|Arthur Neal Glew
105 Catherine Street
Ithaca, N.Y. 14850-4654
|Department of Computer Science
Cornell University c/- 4130 Upson Hall
Ithaca, N.Y. 14853-7501
(fax) +1-607-255 4428
I was born in Wellington, New Zealand in 1972, and am a citizen of New Zealand.
I am interested in the theory of programming languages, particularly the theory underlying language implementations, and in the applications of this theory to compilers, compiler debugging, and secure extensible systems.
At Cornell I have been involved in a project to design and implement a Typed Assembly Language (TAL) and various type directed compilers that target TAL. TAL is an assembly language augmented with typing annotations and memory management primitives. There are typing rules that specify when a TAL program is type correct, and type correct TAL programs have certain guaranties, in particular, memory safety (the program accesses only memory it has access to), control flow safety (a program jumps to and executes only valid code), and type abstraction preservation.
These guaranties can be used, in much the same way JVML is used in web browsers, to build a secure extensible system. Unlike JVML, a system based on TAL does not trust a JVM interpreter or JIT and extension writers can aggressively optimise their extensions off line and still produce type correct TAL code. Also, a number of different source languages can be compiled to TAL in an efficient manner, whereas, JVML is very Java specific. However, TAL is specific to a particular architecture and is not as portable as JVML. TAL could also be used as the target for a type directed compiler and we have implemented two examples of such compilers for a type-safe C-like language and for a subset of Scheme.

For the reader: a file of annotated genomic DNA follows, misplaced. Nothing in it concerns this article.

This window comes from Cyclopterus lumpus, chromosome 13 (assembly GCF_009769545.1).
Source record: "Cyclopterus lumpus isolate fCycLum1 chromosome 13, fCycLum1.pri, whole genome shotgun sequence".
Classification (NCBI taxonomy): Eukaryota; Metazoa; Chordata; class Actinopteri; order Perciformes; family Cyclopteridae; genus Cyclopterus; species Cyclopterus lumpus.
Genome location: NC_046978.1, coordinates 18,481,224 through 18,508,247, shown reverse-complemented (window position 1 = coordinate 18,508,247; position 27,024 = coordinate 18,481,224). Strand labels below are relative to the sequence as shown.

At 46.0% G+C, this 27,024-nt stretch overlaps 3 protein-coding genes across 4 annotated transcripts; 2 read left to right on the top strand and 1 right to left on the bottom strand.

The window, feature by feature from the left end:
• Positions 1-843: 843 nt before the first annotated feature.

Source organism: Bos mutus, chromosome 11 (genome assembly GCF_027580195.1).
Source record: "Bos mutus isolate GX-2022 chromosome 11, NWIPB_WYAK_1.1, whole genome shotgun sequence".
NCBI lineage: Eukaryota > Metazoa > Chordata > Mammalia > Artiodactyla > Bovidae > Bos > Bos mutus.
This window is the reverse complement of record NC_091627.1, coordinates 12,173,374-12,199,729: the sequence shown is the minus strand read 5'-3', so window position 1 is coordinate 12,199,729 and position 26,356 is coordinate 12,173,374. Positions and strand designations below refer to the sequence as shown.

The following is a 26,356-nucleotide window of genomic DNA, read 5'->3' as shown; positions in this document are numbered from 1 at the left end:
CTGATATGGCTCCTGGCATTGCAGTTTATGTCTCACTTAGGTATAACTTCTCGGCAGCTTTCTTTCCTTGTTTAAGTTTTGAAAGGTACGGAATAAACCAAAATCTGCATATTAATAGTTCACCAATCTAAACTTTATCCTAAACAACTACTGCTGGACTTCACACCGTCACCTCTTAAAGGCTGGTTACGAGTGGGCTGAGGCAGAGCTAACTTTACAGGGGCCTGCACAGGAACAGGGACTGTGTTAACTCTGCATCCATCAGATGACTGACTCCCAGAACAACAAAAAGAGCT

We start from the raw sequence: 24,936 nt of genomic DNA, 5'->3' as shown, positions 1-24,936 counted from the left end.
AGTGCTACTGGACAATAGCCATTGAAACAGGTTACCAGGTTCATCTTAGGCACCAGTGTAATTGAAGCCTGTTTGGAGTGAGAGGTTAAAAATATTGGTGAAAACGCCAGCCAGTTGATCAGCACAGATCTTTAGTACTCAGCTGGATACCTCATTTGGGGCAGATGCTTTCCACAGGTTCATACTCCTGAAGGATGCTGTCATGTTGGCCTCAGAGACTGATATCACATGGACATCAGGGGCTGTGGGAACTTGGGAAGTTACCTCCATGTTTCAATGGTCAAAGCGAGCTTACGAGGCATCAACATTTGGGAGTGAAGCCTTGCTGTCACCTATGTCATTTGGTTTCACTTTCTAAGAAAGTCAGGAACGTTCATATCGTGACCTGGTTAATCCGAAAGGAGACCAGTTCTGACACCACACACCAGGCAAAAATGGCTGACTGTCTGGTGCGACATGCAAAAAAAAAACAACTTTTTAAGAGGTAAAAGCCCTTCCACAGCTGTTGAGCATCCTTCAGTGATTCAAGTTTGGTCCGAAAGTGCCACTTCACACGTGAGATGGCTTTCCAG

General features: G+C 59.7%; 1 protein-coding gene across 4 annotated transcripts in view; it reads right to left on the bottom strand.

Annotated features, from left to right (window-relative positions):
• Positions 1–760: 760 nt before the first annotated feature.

In investigating TAL and compiling to TAL we have formalised some interesting aspects of low level code. For example, in our TIC'98 paper, where we described adding support for stacks to TAL, we were able to formally specify calling conventions as a type translation from function types to TAL code types. We demonstrated how to encode different calling conventions including register based and stack based passing and returning conventions, caller pop versus callee pop, and callee saves registers.
Our particular implementation, called TALx86, is based on the instruction set of IA32 (Intel's 32-bit architecture, implemented by, for example, the Pentium Processor). TALx86 is a scaled up version of TAL and contains support for integers, records, unions, arrays, and exceptions and provides a suitable target for the compilation of procedural and functional languages such as C, Pascal, ML, Haskell, and Scheme.